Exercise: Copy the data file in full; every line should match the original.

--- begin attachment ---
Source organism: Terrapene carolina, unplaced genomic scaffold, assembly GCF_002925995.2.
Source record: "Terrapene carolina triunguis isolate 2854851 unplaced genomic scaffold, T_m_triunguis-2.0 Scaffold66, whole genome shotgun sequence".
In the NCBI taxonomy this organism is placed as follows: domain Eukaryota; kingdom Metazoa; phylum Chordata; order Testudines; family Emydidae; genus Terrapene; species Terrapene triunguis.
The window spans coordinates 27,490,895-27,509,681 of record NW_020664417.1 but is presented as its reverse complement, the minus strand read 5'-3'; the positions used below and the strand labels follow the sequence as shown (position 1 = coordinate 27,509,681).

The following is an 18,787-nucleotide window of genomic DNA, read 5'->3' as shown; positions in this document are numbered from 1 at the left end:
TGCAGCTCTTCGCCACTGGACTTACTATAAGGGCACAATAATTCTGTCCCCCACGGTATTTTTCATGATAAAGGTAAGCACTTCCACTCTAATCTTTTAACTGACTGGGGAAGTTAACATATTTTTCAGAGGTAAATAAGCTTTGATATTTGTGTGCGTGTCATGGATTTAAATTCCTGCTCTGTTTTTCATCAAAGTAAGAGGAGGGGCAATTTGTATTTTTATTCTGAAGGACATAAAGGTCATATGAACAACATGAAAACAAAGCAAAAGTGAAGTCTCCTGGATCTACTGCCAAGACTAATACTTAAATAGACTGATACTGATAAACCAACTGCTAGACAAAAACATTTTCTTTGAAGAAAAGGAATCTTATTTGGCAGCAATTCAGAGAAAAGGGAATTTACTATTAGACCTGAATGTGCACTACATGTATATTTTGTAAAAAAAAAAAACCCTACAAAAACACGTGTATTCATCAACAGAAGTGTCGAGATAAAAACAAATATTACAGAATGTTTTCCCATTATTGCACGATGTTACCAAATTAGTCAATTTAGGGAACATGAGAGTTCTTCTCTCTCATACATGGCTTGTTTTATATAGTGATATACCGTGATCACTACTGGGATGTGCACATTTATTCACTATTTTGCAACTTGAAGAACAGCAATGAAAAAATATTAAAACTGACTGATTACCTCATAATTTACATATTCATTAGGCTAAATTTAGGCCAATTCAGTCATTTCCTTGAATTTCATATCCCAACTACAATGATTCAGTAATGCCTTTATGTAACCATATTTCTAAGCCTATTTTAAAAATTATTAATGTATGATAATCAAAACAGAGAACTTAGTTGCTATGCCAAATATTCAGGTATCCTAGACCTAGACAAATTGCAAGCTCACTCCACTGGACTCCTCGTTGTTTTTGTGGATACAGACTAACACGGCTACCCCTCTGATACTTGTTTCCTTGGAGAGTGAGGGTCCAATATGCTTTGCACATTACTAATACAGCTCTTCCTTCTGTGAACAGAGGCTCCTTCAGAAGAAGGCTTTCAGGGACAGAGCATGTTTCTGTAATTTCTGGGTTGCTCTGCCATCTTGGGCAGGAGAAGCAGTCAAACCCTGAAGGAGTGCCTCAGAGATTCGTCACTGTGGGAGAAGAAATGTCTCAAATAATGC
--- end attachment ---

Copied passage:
Source organism: Terrapene carolina, unplaced genomic scaffold, assembly GCF_002925995.2.
Source record: "Terrapene carolina triunguis isolate 2854851 unplaced genomic scaffold, T_m_triunguis-2.0 Scaffold66, whole genome shotgun sequence".
In the NCBI taxonomy this organism is placed as follows: domain Eukaryota; kingdom Metazoa; phylum Chordata; order Testudines; family Emydidae; genus Terrapene; species Terrapene triunguis.
The window spans coordinates 27,490,895-27,509,681 of record NW_020664417.1 but is presented as its reverse complement, the minus strand read 5'-3'; the positions used below and the strand labels follow the sequence as shown (position 1 = coordinate 27,509,681).

The following is an 18,787-nucleotide window of genomic DNA, read 5'->3' as shown; positions in this document are numbered from 1 at the left end:
TGCAGCTCTTCGCCACTGGACTTACTATAAGGGCACAATAATTCTGTCCCCCACGGTATTTTTCATGATAAAGGTAAGCACTTCCACTCTAATCTTTTAACTGACTGGGGAAGTTAACATATTTTTCAGAGGTAAATAAGCTTTGATATTTGTGTGCGTGTCATGGATTTAAATTCCTGCTCTGTTTTTCATCAAAGTAAGAGGAGGGGCAATTTGTATTTTTATTCTGAAGGACATAAAGGTCATATGAACAACATGAAAACAAAGCAAAAGTGAAGTCTCCTGGATCTACTGCCAAGACTAATACTTAAATAGACTGATACTGATAAACCAACTGCTAGACAAAAACATTTTCTTTGAAGAAAAGGAATCTTATTTGGCAGCAATTCAGAGAAAAGGGAATTTACTATTAGACCTGAATGTGCACTACATGTATATTTTGTAAAAAAAAAAAACCCTACAAAAACACGTGTATTCATCAACAGAAGTGTCGAGATAAAAACAAATATTACAGAATGTTTTCCCATTATTGCACGATGTTACCAAATTAGTCAATTTAGGGAACATGAGAGTTCTTCTCTCTCATACATGGCTTGTTTTATATAGTGATATACCGTGATCACTACTGGGATGTGCACATTTATTCACTATTTTGCAACTTGAAGAACAGCAATGAAAAAATATTAAAACTGACTGATTACCTCATAATTTACATATTCATTAGGCTAAATTTAGGCCAATTCAGTCATTTCCTTGAATTTCATATCCCAACTACAATGATTCAGTAATGCCTTTATGTAACCATATTTCTAAGCCTATTTTAAAAATTATTAATGTATGATAATCAAAACAGAGAACTTAGTTGCTATGCCAAATATTCAGGTATCCTAGACCTAGACAAATTGCAAGCTCACTCCACTGGACTCCTCGTTGTTTTTGTGGATACAGACTAACACGGCTACCCCTCTGATACTTGTTTCCTTGGAGAGTGAGGGTCCAATATGCTTTGCACATTACTAATACAGCTCTTCCTTCTGTGAACAGAGGCTCCTTCAGAAGAAGGCTTTCAGGGACAGAGCATGTTTCTGTAATTTCTGGGTTGCTCTGCCATCTTGGGCAGGAGAAGCAGTCAAACCCTGAAGGAGTGCCTCAGAGATTCGTCACTGTGGGAGAAGAAATGTCTCAAATAATGC